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Yvet on ORSC Fundamentals and ORSC Intermediate

Why are some teams ready to embrace change while others put up such enormous resistance? Yvet Beckers (37), programme manager with SNS REAAL, found this a fascinating question. She went in search of answers in 2012. At the advice of her line manager, she enrolled in the ORSC Fundamentals course. Soon she learned to view teams in an entirely different light.

‘I did not have to decide where to take the course,’ Yvet recalls. ‘Schouten Global is the only institute in the Netherlands which offers the ORSC certification courses. I started with ORSC Fundamentals and then went on to take the more challenging ORSC Intermediate course, which eventually led to my becoming a certified ORSC coach myself. I have since left SNS REAAL to start my own consultancy, TeamTrots.

Read more about ORSC Fundamentals en ORSC Intermediate.

I now coach business teams in various situations. I advise groups as they undertake change and improvement processes, and I help organizations wishing to set up autonomous teams or resolve conflicts within their existing teams. My ORSC certification has proven extremely useful, as it has given me a clear advantage within today’s market. There is very high demand for team coaches: this is a booming profession!’

‘The ORSC course gave me much more than I could have hoped’

Focus on relationships rather than individuals

‘ORSC is a model which focuses on coaching relationships. It is not so much concerned with individuals but more with the interaction between the members of a project group, a department or an entire organization. As an ORSC coach, I am not interested in who says what or who is right. I help the team members to understand the unwritten rules which they impose on each other, often without realizing it. I train them to think and act from the collective perspective rather than from their individual point of view.’

From a distance

‘I can give an example based on a real-life situation. One team had a member – let’s call her Mary – who was often praised for the structure she brought to the team. It was Mary who produced the agenda for team meetings, kept track of the action list and monitored progress. Her colleagues had the implicit expectation that she would continue playing this role. That irked her. ‘I really don’t enjoy doing all this on my own,’ she complained, ‘and I find it very tiresome that no one else is willing to get involved!’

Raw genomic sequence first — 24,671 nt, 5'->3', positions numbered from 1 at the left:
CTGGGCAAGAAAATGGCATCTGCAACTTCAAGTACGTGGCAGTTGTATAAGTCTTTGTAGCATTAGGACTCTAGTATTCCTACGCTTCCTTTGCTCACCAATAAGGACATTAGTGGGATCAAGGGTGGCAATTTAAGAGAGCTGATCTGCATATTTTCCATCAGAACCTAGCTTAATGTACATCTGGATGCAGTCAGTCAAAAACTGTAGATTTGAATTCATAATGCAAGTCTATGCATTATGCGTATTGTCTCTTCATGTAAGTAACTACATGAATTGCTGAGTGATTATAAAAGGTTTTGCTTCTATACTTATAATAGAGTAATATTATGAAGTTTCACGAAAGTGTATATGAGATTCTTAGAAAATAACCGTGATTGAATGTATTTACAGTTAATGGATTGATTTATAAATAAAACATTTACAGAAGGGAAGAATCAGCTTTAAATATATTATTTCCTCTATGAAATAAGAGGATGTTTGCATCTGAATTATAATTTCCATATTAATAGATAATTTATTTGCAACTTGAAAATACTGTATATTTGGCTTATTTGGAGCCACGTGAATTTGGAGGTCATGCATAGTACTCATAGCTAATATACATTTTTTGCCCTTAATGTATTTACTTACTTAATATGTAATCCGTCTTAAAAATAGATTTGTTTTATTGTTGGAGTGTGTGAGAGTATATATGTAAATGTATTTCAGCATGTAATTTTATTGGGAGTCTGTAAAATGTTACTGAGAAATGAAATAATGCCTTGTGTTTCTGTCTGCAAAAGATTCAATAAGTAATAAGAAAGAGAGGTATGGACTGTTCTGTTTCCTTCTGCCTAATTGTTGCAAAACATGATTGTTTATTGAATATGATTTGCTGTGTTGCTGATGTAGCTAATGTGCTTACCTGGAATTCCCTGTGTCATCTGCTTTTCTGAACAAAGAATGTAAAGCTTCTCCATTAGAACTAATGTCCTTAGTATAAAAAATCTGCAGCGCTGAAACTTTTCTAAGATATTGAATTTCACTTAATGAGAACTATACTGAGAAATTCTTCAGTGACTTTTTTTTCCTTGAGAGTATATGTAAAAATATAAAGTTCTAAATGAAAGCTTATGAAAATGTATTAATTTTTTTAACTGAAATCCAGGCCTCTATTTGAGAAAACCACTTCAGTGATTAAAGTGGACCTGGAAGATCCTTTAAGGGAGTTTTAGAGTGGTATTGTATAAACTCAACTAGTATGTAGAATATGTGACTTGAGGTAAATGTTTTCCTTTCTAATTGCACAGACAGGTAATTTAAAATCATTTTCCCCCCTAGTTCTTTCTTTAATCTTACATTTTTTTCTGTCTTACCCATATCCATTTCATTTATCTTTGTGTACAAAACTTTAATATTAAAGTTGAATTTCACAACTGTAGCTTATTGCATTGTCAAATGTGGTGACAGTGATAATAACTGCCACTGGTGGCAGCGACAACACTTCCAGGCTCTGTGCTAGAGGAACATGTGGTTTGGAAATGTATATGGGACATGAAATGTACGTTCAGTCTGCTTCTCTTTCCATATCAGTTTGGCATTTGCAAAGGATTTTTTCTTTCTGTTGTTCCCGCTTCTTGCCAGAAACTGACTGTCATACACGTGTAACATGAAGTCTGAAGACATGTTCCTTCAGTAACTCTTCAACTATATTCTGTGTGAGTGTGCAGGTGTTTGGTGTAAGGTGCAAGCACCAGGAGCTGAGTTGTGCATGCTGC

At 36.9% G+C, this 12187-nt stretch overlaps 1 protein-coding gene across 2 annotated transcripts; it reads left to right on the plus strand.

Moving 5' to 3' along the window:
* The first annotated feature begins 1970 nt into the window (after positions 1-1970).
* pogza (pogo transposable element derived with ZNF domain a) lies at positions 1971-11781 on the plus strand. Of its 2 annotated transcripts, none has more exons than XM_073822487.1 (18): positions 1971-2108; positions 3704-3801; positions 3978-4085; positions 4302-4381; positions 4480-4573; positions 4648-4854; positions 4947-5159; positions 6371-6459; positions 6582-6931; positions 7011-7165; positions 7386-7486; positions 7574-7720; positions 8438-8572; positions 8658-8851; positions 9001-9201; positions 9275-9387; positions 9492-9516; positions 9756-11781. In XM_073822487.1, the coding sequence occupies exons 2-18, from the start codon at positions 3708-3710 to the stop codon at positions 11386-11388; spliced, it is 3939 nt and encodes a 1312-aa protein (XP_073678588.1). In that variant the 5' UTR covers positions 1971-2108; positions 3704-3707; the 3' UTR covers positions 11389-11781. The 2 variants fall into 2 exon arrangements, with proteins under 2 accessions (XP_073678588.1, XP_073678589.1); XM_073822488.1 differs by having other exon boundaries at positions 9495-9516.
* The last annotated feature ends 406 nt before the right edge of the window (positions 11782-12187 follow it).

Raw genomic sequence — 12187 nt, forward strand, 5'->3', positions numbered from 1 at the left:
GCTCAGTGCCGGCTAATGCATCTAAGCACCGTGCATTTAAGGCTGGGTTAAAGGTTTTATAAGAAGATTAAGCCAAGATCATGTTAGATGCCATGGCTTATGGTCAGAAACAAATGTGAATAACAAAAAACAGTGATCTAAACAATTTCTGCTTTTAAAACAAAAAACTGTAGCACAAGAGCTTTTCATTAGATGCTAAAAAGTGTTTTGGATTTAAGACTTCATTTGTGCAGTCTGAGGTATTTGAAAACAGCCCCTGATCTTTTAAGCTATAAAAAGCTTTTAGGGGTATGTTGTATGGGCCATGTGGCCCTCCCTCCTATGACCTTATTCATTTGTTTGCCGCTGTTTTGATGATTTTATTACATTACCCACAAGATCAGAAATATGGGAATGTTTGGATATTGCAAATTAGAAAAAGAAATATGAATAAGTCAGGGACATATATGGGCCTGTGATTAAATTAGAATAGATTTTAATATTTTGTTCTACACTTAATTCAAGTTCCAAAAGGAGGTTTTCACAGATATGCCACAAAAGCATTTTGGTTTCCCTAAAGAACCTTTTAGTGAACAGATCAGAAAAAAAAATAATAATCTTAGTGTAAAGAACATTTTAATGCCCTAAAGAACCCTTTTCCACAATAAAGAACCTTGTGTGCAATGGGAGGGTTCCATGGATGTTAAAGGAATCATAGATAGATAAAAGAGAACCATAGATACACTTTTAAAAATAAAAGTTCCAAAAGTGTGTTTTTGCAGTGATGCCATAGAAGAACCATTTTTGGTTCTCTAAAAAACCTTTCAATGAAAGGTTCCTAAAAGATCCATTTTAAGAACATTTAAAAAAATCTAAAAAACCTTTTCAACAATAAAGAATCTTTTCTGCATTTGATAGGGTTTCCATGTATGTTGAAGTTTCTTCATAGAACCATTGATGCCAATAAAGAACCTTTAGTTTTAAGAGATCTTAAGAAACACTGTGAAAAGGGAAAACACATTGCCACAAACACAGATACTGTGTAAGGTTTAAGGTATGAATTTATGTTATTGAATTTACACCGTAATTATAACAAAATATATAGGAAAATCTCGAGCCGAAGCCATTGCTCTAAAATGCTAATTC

During the subsequent discussion, it was clear that other team members were only just starting to appreciate how important the ‘organizer’ is. This was not Mary’s job, but a role she came to fulfil as time went on. The team members realized that it was a shared responsibility and that everyone played a part in this pattern. Mary kept taking on the extra work and the others let her get on with it. Once they were able to distance themselves and examine the situation objectively, they started to suggest ideas for better ways of working.’

Trainers approach us as a team

‘Within the ORSC approach, everything is about the relationships within the team. It is therefore only logical that ORSC trainers should approach the course participants as a team rather than as individuals. This adds an extra dimension to the learning process. Not only did we learn much about team coaching techniques, we also experienced them as a team. The various interests, characters and baggage of the participants offered plenty of material for the trainers to explore. We were able to experience the effect of ORSC at first hand.’

Listening to the voice of the team

‘Perhaps the most striking insight that the course gave me is that the collective voice of the team will always seek a way to be heard. Sometimes that voice is so strong that it appears to come from the team coach. I remember facilitating a coaching session at which I really felt pressed for time. I then realized that this feeling was an expression of the team voice. I therefore asked the group whether they also had the feeling of being rushed. This proved to be the turning point in the session. The team members were indeed feeling stressed. I had intuitively picked up on this.’

ORSC has changed my perspective

‘I have learned to use my own intuition in order to allow teams to listen to their collective voice. That is one huge benefit of the ORSC course. In fact, it has given me far more than I could have hoped. This was so much more than a course which teaches you tips and tricks to help you become a good team coach. ORSC has changed my perspective, my entire way of looking at things. I now take a very different view of teams, myself and the world at large.’

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